"For this drive-in movie theater, a chance to return to normalcy," proclaimed one outlet, neglecting to mention that recent "normal" for drive-ins is a sign that reads "out of business."

This rush seems to defy the "flight or flight" instinct which is natural selection at its most intelligent and useful. We are not fleeing peril, but seeming to be urged toward it, as if it's our duty to confront death.

This is not evolved primate behavior.

Exactly what is different in your risk profile today than was true two months ago?

The main difference is that 72,000 Americans are dead (plus 200,000 more around the world) which is more American blood than we spent on Vietnam, once the numerical benchmark for national catastrophe. But the current total now is more than all soldiers combined we lost in Vietnam and every war we've fought since then.

Let's see how the war is going.

Cure? Check's in the mail. Try not to die before 2021.

Slowed rates of infection? Sure, I'll respect you in the rnorning.

Tests? Vampire Walking Dead robot Jared Kushner has got that one solved.

Nursing home safety? Send grandma on down here; we've got plenty of empty beds.

Meatpacking facilities? Currently safer for hogs than employees.

The Coronavirus Task Force? We'll give Voldemort and Skeletor a crack at that. They're cousins of Mike Pence.

Smart ones? Poll by Associated Press-NORC Center for Public Affairs Research, found only 12 percent of Americans say the stay-at-home measures where they live go too far, while 26 percent say the restrictions don't go far enough and a majority, 61 percent, say the directives from officials are about right.

Dumb ones? When Georgia relaunched its beauty parlors, barber shops and restaurants last week, 550,000 hairy temporary emigres darted across state borders to get cleaned up and eat barbecue. No risk in that live-free-or-die demographic.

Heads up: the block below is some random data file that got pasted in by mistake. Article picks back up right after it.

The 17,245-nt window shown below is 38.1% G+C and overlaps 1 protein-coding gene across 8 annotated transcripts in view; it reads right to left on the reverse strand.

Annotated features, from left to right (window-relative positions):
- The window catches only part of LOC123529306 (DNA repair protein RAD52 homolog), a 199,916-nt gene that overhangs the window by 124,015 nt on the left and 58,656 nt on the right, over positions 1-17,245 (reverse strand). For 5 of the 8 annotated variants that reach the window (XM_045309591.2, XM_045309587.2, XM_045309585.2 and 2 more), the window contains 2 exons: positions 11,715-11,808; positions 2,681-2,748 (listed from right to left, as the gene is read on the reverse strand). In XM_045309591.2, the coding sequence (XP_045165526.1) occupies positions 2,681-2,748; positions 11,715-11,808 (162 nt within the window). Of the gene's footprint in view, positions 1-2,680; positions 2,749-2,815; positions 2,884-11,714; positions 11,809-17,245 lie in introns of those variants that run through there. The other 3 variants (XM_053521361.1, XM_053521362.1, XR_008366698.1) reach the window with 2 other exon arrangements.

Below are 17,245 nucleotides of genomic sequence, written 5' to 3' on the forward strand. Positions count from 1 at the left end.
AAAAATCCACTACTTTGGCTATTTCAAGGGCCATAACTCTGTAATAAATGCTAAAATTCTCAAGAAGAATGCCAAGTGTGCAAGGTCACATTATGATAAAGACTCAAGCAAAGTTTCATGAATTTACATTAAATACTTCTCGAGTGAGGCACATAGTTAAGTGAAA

The only demographic that demands a headlong return to normalcy turns out to be living in the White House.

The rest of us are willing to define "normalcy" as staying alive. Most Americans apparently are not ignoramuses, which is good news, and somewhat surprising given other evidence.

But look at the unresolved, undiminished and unconquered risks this way: Two months ago every stranger you encountered on the street could have sneezed you into a premature death. That guy is still out there sneezing. He has found his own personal "normalcy."

For the rest of us? Stay home. Stay alive.

As Klaatu told Gort: "Klaatu barada nikto," which is space lingo for "Don't panic. Let's go home."

-

Previously by David Rutter:

* Kris Bryant's Future Bar Trick.

* Mansplaining To A Millionaire.

* Status Check: Chicago Sports.

* The Week In WTF Redux: Blago Is Back Edition.

* What Is A Chicagoan Anyway?

* Glenn Beck's Turn In The Volcano.

* Only Science Will Bring Back Sports.

* I Loathe The Lockdown Protestors.

* Reopening Books.

-

David Rutter is the former publisher/editor of the Lake County News-Sun, and more importantly, the former author of the Beachwood's late, great "The Week In WTF" column. He welcomes your comments.



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Posted on May 8, 2020